Deforestation fires are still burning the Amazon

Deforestation fires are still burning the Amazon

Taylor Manes

Deforestation fires are burning the Amazon Rainforest. The fires, which sparked on Aug. 24, are used to fertilize soil to create better conditions for farming and clear land for cattle farming. They have also destroyed the lives of the indigenous population that call the Amazon home. 

The Amazon homes hundreds of living species. From flora to fauna, it is packed with different life forms. Also, the Amazon alone removes up to two billion tons of carbon dioxide from the atmosphere each year. The Amazon is efficient at recycling water too. Plants and animals have made the Amazon their home. The Amazon brings life to those big and small because it is one of the largest producers of oxygen. It is now on track to reach the tipping point. This tipping point is where it is too late, when the once lush rainforest turns into a dry brittle savanna.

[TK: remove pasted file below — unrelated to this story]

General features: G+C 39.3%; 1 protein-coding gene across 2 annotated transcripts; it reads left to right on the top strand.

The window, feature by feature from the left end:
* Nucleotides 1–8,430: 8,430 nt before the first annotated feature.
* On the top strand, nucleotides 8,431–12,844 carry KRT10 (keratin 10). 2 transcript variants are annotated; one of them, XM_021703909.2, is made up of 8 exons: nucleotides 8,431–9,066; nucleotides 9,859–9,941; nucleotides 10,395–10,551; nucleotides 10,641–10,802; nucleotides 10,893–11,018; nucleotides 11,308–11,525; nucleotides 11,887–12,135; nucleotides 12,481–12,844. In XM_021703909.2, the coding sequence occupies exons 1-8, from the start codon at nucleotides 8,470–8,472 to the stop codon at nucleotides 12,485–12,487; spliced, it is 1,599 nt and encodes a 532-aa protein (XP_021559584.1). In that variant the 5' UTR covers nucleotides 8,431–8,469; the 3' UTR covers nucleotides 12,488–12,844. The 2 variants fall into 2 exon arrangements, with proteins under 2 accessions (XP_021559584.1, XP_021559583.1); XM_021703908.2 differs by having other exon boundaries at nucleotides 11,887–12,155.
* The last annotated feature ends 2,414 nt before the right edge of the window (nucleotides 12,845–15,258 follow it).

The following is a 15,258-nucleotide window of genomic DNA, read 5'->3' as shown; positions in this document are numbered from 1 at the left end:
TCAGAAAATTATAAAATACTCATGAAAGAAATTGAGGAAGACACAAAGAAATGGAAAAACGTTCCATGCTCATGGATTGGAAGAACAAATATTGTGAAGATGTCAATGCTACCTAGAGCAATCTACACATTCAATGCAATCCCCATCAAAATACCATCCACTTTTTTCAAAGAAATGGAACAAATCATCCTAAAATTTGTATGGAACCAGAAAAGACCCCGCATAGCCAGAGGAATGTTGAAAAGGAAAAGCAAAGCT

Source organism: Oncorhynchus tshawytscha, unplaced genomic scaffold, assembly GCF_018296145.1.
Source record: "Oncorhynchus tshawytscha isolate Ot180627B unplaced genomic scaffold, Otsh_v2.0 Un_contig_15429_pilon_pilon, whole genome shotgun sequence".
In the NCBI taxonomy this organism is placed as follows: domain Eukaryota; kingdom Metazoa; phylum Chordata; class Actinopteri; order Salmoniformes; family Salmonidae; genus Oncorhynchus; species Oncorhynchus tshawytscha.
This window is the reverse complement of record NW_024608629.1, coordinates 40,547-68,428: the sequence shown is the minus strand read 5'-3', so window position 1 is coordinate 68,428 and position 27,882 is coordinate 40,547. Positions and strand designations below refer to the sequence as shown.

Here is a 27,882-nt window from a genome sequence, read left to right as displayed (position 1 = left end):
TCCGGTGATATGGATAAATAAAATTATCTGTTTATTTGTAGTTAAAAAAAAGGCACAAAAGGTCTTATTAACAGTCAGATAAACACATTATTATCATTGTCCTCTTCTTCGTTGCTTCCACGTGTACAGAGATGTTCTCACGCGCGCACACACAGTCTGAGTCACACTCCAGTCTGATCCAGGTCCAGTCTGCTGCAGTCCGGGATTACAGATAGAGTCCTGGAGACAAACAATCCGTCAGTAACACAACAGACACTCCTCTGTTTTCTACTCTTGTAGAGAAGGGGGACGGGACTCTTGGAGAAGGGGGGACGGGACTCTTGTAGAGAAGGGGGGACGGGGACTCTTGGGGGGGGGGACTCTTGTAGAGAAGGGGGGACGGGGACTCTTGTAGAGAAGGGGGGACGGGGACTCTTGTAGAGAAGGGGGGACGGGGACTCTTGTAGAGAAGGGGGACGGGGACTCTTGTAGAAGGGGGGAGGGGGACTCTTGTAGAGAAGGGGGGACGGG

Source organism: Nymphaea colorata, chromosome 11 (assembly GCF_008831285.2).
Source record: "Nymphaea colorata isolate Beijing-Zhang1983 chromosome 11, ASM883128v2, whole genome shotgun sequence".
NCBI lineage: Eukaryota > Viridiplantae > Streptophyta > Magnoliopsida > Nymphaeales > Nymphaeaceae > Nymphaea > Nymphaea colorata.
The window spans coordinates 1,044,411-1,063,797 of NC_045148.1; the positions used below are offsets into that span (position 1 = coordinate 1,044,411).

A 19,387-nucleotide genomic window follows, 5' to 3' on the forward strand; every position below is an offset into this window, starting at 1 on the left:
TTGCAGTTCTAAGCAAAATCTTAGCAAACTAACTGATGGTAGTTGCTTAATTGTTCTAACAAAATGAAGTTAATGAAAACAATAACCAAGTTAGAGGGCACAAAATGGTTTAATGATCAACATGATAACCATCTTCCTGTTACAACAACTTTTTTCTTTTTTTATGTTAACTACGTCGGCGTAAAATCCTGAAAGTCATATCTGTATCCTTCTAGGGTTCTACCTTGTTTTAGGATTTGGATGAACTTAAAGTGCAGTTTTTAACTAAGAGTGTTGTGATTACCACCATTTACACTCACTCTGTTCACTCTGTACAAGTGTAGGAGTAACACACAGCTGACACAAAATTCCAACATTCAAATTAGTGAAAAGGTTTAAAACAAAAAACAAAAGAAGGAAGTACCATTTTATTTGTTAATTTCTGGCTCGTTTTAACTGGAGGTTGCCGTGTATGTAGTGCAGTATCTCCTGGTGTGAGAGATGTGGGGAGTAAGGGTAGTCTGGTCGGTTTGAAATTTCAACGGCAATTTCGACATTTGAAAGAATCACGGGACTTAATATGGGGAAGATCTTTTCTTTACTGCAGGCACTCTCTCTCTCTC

Species are at risk of being added to the endangered species list or possibly extinct because of these fires. The fires are also destroying the river habitats. There are approximately 3,000 fish species that are now at risk.

Social media has been one of the biggest advocates for the Amazon. It allows those around the world to get involved in what is happening and spread the word about the fires. This also was used to shine a light on those who donated in hopes of stopping these fires.